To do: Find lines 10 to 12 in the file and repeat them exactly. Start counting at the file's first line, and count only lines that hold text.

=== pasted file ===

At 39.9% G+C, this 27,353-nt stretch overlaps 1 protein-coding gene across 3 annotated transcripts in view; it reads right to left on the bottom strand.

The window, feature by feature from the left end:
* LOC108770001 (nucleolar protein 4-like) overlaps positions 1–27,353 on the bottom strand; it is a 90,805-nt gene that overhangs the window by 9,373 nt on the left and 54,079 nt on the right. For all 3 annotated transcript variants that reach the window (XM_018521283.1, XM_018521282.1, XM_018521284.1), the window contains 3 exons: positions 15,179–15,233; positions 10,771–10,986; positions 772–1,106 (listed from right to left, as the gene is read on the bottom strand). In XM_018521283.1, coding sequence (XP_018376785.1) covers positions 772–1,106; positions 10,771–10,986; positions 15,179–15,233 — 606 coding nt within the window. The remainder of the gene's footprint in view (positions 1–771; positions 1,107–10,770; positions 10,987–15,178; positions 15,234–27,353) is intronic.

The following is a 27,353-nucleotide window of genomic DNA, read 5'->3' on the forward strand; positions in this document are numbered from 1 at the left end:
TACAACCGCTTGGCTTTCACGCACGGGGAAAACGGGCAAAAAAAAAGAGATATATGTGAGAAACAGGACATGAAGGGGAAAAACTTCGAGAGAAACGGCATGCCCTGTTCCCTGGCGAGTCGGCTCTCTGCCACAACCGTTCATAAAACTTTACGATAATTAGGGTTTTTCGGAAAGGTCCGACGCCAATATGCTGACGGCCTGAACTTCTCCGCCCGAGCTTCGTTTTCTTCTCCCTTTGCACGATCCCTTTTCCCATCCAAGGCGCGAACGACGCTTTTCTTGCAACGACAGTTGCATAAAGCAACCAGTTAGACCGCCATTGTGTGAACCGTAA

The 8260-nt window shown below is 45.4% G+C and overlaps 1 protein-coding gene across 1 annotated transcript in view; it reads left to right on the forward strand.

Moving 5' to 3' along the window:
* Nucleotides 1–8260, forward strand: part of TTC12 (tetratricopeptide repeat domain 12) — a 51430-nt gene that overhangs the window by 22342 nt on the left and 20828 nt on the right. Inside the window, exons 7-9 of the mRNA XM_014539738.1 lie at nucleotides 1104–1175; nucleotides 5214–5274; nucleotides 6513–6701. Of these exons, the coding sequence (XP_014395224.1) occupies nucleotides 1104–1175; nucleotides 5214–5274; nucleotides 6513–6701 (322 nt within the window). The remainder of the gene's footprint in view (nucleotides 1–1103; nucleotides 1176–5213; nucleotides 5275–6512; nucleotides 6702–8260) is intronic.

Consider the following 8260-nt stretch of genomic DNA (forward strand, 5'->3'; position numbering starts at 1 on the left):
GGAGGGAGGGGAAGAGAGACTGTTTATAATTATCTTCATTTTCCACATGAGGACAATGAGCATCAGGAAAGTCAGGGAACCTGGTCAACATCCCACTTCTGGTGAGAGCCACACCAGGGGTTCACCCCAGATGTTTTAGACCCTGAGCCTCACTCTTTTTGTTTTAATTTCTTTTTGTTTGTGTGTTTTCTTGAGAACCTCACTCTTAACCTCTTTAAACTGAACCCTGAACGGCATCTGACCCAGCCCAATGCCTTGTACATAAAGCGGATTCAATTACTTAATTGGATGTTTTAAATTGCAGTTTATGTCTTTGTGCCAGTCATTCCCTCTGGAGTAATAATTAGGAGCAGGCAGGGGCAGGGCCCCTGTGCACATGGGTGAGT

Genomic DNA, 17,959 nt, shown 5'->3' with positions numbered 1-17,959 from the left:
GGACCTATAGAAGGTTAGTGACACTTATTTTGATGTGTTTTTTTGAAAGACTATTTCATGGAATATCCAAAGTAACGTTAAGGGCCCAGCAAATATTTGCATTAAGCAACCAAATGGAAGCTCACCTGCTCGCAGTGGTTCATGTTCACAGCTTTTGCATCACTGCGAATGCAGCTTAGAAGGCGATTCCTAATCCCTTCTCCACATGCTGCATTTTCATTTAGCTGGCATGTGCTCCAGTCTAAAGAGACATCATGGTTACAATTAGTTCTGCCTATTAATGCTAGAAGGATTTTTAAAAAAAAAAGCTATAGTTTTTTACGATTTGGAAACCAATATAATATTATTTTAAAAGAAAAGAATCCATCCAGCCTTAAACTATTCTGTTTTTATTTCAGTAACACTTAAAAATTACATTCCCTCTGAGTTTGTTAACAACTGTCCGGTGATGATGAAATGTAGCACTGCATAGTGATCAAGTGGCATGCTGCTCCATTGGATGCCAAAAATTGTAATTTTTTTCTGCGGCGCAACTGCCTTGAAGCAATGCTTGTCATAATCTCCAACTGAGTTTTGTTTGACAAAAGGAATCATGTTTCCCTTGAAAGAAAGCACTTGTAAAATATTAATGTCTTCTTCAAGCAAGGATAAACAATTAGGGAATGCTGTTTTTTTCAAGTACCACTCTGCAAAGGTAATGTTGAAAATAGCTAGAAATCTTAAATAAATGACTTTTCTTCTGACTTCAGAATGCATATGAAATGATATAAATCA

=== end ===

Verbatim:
GGAGGGAGGGGAAGAGAGACTGTTTATAATTATCTTCATTTTCCACATGAGGACAATGAGCATCAGGAAAGTCAGGGAACCTGGTCAACATCCCACTTCTGGTGAGAGCCACACCAGGGGTTCACCCCAGATGTTTTAGACCCTGAGCCTCACTCTTTTTGTTTTAATTTCTTTTTGTTTGTGTGTTTTCTTGAGAACCTCACTCTTAACCTCTTTAAACTGAACCCTGAACGGCATCTGACCCAGCCCAATGCCTTGTACATAAAGCGGATTCAATTACTTAATTGGATGTTTTAAATTGCAGTTTATGTCTTTGTGCCAGTCATTCCCTCTGGAGTAATAATTAGGAGCAGGCAGGGGCAGGGCCCCTGTGCACATGGGTGAGT

Genomic DNA, 17,959 nt, shown 5'->3' with positions numbered 1-17,959 from the left:
GGACCTATAGAAGGTTAGTGACACTTATTTTGATGTGTTTTTTTGAAAGACTATTTCATGGAATATCCAAAGTAACGTTAAGGGCCCAGCAAATATTTGCATTAAGCAACCAAATGGAAGCTCACCTGCTCGCAGTGGTTCATGTTCACAGCTTTTGCATCACTGCGAATGCAGCTTAGAAGGCGATTCCTAATCCCTTCTCCACATGCTGCATTTTCATTTAGCTGGCATGTGCTCCAGTCTAAAGAGACATCATGGTTACAATTAGTTCTGCCTATTAATGCTAGAAGGATTTTTAAAAAAAAAAGCTATAGTTTTTTACGATTTGGAAACCAATATAATATTATTTTAAAAGAAAAGAATCCATCCAGCCTTAAACTATTCTGTTTTTATTTCAGTAACACTTAAAAATTACATTCCCTCTGAGTTTGTTAACAACTGTCCGGTGATGATGAAATGTAGCACTGCATAGTGATCAAGTGGCATGCTGCTCCATTGGATGCCAAAAATTGTAATTTTTTTCTGCGGCGCAACTGCCTTGAAGCAATGCTTGTCATAATCTCCAACTGAGTTTTGTTTGACAAAAGGAATCATGTTTCCCTTGAAAGAAAGCACTTGTAAAATATTAATGTCTTCTTCAAGCAAGGATAAACAATTAGGGAATGCTGTTTTTTTCAAGTACCACTCTGCAAAGGTAATGTTGAAAATAGCTAGAAATCTTAAATAAATGACTTTTCTTCTGACTTCAGAATGCATATGAAATGATATAAATCA